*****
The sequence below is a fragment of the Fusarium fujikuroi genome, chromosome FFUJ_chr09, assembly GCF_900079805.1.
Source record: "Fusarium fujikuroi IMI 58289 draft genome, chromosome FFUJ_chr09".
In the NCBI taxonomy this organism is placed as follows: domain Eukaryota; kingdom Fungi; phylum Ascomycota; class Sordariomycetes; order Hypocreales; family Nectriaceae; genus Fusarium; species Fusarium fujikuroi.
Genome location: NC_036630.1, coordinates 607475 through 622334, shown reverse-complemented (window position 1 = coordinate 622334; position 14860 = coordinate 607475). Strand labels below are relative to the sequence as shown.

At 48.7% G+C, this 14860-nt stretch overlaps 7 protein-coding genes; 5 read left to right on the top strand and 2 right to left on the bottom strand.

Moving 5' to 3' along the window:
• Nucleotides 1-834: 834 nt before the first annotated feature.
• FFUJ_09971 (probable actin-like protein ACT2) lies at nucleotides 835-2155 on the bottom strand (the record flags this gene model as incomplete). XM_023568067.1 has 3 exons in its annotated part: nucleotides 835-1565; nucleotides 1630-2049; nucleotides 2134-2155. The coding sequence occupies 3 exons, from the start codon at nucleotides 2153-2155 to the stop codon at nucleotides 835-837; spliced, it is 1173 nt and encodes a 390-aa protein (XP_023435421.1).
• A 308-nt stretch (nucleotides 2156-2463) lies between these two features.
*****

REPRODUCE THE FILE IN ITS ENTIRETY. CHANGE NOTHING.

The sequence below is a fragment of the Fusarium fujikuroi genome, chromosome FFUJ_chr09, assembly GCF_900079805.1.
Source record: "Fusarium fujikuroi IMI 58289 draft genome, chromosome FFUJ_chr09".
In the NCBI taxonomy this organism is placed as follows: domain Eukaryota; kingdom Fungi; phylum Ascomycota; class Sordariomycetes; order Hypocreales; family Nectriaceae; genus Fusarium; species Fusarium fujikuroi.
Genome location: NC_036630.1, coordinates 607475 through 622334, shown reverse-complemented (window position 1 = coordinate 622334; position 14860 = coordinate 607475). Strand labels below are relative to the sequence as shown.

At 48.7% G+C, this 14860-nt stretch overlaps 7 protein-coding genes; 5 read left to right on the top strand and 2 right to left on the bottom strand.

Moving 5' to 3' along the window:
• Nucleotides 1-834: 834 nt before the first annotated feature.
• FFUJ_09971 (probable actin-like protein ACT2) lies at nucleotides 835-2155 on the bottom strand (the record flags this gene model as incomplete). XM_023568067.1 has 3 exons in its annotated part: nucleotides 835-1565; nucleotides 1630-2049; nucleotides 2134-2155. The coding sequence occupies 3 exons, from the start codon at nucleotides 2153-2155 to the stop codon at nucleotides 835-837; spliced, it is 1173 nt and encodes a 390-aa protein (XP_023435421.1).
• A 308-nt stretch (nucleotides 2156-2463) lies between these two features.